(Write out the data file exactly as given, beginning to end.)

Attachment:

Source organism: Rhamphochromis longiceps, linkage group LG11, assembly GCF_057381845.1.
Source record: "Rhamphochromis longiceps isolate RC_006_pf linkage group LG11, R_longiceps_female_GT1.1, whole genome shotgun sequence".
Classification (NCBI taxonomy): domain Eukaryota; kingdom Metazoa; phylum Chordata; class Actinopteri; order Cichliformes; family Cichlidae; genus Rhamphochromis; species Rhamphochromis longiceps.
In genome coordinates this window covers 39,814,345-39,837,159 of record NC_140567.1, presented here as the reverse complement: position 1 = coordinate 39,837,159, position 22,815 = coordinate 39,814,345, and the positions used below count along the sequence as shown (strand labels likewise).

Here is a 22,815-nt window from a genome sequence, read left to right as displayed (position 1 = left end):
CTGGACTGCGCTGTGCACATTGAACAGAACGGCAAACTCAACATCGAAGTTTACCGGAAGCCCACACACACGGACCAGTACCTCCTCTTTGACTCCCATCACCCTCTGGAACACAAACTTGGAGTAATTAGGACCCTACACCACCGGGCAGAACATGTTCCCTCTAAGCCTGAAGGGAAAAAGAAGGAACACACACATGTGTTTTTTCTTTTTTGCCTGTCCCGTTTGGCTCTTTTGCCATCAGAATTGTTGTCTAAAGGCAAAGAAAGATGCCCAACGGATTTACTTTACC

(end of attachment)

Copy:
Source organism: Rhamphochromis longiceps, linkage group LG11, assembly GCF_057381845.1.
Source record: "Rhamphochromis longiceps isolate RC_006_pf linkage group LG11, R_longiceps_female_GT1.1, whole genome shotgun sequence".
Classification (NCBI taxonomy): domain Eukaryota; kingdom Metazoa; phylum Chordata; class Actinopteri; order Cichliformes; family Cichlidae; genus Rhamphochromis; species Rhamphochromis longiceps.
In genome coordinates this window covers 39,814,345-39,837,159 of record NC_140567.1, presented here as the reverse complement: position 1 = coordinate 39,837,159, position 22,815 = coordinate 39,814,345, and the positions used below count along the sequence as shown (strand labels likewise).

Here is a 22,815-nt window from a genome sequence, read left to right as displayed (position 1 = left end):
CTGGACTGCGCTGTGCACATTGAACAGAACGGCAAACTCAACATCGAAGTTTACCGGAAGCCCACACACACGGACCAGTACCTCCTCTTTGACTCCCATCACCCTCTGGAACACAAACTTGGAGTAATTAGGACCCTACACCACCGGGCAGAACATGTTCCCTCTAAGCCTGAAGGGAAAAAGAAGGAACACACACATGTGTTTTTTCTTTTTTGCCTGTCCCGTTTGGCTCTTTTGCCATCAGAATTGTTGTCTAAAGGCAAAGAAAGATGCCCAACGGATTTACTTTACC